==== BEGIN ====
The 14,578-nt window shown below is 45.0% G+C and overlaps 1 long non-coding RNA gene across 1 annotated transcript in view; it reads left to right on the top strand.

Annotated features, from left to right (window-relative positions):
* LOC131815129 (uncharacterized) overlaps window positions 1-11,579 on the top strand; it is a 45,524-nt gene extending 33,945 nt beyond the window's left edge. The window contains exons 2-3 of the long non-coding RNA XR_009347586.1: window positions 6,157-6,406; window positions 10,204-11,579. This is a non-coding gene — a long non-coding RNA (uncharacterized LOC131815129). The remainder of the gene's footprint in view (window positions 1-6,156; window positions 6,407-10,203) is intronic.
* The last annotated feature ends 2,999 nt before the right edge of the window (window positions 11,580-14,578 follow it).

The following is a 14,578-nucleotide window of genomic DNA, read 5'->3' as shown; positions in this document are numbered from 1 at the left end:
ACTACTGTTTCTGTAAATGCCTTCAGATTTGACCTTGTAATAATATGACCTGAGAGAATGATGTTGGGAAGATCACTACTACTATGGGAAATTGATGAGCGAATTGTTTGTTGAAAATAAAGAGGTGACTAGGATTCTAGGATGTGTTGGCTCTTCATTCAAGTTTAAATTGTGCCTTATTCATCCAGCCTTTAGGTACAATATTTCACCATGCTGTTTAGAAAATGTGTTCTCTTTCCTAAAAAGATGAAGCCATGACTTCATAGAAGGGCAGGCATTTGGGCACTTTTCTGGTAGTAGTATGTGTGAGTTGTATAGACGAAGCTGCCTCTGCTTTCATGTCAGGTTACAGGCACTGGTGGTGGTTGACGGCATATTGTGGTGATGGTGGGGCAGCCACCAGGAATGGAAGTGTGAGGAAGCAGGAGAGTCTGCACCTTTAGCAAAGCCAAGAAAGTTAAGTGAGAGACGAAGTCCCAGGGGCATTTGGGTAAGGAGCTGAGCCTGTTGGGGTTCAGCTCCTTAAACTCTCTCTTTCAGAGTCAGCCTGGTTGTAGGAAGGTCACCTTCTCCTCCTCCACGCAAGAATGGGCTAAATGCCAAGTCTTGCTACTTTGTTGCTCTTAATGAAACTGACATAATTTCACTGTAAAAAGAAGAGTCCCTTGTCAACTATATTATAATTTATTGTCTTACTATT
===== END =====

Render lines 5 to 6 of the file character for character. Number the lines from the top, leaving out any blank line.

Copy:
The following is a 14,578-nucleotide window of genomic DNA, read 5'->3' as shown; positions in this document are numbered from 1 at the left end:
ACTACTGTTTCTGTAAATGCCTTCAGATTTGACCTTGTAATAATATGACCTGAGAGAATGATGTTGGGAAGATCACTACTACTATGGGAAATTGATGAGCGAATTGTTTGTTGAAAATAAAGAGGTGACTAGGATTCTAGGATGTGTTGGCTCTTCATTCAAGTTTAAATTGTGCCTTATTCATCCAGCCTTTAGGTACAATATTTCACCATGCTGTTTAGAAAATGTGTTCTCTTTCCTAAAAAGATGAAGCCATGACTTCATAGAAGGGCAGGCATTTGGGCACTTTTCTGGTAGTAGTATGTGTGAGTTGTATAGACGAAGCTGCCTCTGCTTTCATGTCAGGTTACAGGCACTGGTGGTGGTTGACGGCATATTGTGGTGATGGTGGGGCAGCCACCAGGAATGGAAGTGTGAGGAAGCAGGAGAGTCTGCACCTTTAGCAAAGCCAAGAAAGTTAAGTGAGAGACGAAGTCCCAGGGGCATTTGGGTAAGGAGCTGAGCCTGTTGGGGTTCAGCTCCTTAAACTCTCTCTTTCAGAGTCAGCCTGGTTGTAGGAAGGTCACCTTCTCCTCCTCCACGCAAGAATGGGCTAAATGCCAAGTCTTGCTACTTTGTTGCTCTTAATGAAACTGACATAATTTCACTGTAAAAAGAAGAGTCCCTTGTCAACTATATTATAATTTATTGTCTTACTATT